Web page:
Opinion: Why so many families look forward to rosca de Reyes every year


Franco-Hoffmann is marketing director. She lives in Rancho Peñasquitos.

I remember the many gatherings my mother had at my parents’ house in Mexico, but one in particular that I cherish the most – the celebration of la rosca de Reyes. Growing up in a Catholic family, our family celebrated the arrival of the Reyes Magos (Three Kings) to see baby Jesus on the evening of January 6.

Rosca de Reyes is a sweet bread that our family shared with our friends and family on this special evening that allowed us to come together to celebrate our tradition, our friendship and our culture. In addition to enjoying a delicious sweet bread, we always anticipated who would be the “lucky ones” to have the baby Jesus in their rosca, as Mexican bakeries usually add at least three plastic figurines of the baby Jesus baked in the pot. bread. At our gatherings, those who get one of the babies would be required to throw a party (first baby found), pay for food (second baby), or pay for all drinks (third baby). Our family organized this every year with the idea of ​​planning the Fiesta de la Candelaria on February 2nd. The idea was to divide the responsibilities of organizing an event among our family, friends and neighbors.

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As a child, I always wondered why this event was so long awaited and so popular. We all ran the risk of having to pay for food or drink or having to throw the party which would cost a lot of money. Our meetings were always filled with most of our neighbors and our family. It was great fun seeing who would get the babies and while some were scared everyone would have a piece of the rosca to enjoy. We ate the bread with hot chocolate made with chocolate from the Mexican brand Abuelita. These Mexican chocolate bars are made with strong flavors of cocoa and cinnamon, and just thinking about it brings back tons of great memories and I can almost taste the caliente chocolate!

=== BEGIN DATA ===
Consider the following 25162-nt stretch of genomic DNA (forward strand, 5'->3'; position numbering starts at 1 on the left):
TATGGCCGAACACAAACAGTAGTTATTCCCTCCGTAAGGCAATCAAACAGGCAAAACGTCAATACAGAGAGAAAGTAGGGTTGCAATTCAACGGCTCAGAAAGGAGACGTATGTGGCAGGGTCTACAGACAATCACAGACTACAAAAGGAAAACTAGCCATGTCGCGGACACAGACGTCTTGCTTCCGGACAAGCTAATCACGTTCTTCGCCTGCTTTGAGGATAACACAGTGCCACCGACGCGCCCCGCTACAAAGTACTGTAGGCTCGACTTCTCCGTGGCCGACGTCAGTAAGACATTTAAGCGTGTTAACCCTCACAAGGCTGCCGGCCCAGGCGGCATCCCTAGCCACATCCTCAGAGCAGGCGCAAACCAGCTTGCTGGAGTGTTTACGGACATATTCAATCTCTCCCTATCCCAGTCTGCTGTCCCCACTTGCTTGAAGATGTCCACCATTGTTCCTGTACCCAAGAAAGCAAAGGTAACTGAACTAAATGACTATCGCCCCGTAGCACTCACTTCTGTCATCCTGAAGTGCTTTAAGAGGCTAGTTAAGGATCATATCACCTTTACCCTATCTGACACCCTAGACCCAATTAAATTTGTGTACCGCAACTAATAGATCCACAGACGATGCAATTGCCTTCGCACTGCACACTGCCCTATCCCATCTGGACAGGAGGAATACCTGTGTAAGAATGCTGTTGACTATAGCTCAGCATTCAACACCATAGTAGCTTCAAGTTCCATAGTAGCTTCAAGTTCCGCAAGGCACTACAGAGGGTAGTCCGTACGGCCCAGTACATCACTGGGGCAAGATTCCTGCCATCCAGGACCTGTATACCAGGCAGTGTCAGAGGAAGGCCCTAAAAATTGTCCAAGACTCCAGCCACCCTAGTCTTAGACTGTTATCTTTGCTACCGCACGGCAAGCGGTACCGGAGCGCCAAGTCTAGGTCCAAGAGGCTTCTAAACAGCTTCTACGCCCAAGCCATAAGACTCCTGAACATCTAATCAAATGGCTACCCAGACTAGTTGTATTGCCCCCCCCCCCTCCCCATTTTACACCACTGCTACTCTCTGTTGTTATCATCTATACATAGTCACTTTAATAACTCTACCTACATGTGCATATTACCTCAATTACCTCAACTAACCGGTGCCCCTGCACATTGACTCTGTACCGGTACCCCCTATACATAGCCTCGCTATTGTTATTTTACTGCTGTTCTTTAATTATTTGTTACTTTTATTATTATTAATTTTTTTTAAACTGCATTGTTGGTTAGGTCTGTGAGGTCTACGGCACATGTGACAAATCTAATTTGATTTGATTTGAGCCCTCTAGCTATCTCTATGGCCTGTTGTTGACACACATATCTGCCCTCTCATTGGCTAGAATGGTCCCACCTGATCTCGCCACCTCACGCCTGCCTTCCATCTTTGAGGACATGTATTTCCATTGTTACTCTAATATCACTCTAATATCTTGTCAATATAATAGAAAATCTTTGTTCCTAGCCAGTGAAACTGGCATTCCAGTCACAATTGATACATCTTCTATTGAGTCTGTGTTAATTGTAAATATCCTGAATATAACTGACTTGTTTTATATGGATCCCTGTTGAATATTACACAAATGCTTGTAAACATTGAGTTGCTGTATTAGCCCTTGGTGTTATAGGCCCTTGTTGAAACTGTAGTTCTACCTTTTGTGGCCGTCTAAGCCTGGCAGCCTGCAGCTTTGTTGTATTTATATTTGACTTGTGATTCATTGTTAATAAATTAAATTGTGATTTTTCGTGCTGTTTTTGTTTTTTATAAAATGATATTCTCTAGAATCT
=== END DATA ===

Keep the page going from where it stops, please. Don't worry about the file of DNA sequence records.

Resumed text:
As a parent, I would like to pass on my cultural traditions to my children. I believe it will provide them with sweet and lasting memories of their childhood and their Mexican heritage and hopefully someday they will do the same with their own children. So I hosted la rosca de Reyes in my home and office to share this tradition with friends, neighbors and colleagues. My neighborhood is quite diverse, something that I love. We have neighbors from different parts of the world – Poland, India, the Philippines, China and the Middle East – and I love to share my traditions with them and get to know theirs. They visited my house to celebrate rosca de Reyes, and they shared how they enjoyed the sweet bread and hot chocolate and learned something about Mexico, my family and our traditions.

Fortunately, my husband also enjoys learning more about my family traditions, our culture and our heritage and very much enjoys my teaching our children about Mexican traditions. He thinks our children will fare better in life if they understand their customs and are curious about other cultures. He believes understanding and appreciating your own culture as a child supports understanding the value of diversity in life and the work environment. One day our children will need to interact with colleagues from other cultural backgrounds, perhaps in other languages, and we hope to prepare them for this incredible opportunity. My husband’s heritage includes Polish, British and German roots. He enjoys learning about other cultures and working with people from all over the world. Some of his colleagues are from China and India, and he cherishes their contributions and their friendship.

The sweetest part of this is that I am now invited to different cultural celebrations hosted by my friends and neighbors. I recently attended my first celebration for Diwali, known as the Festival of Lights. The festival originates in India and lasts for five days, taking place at the end of the last month of the Hindu lunar calendar. I loved learning about the celebration, eating delicious food, seeing my friend in her beautiful cultural outfit, and spending time with my neighbors, family and friends.


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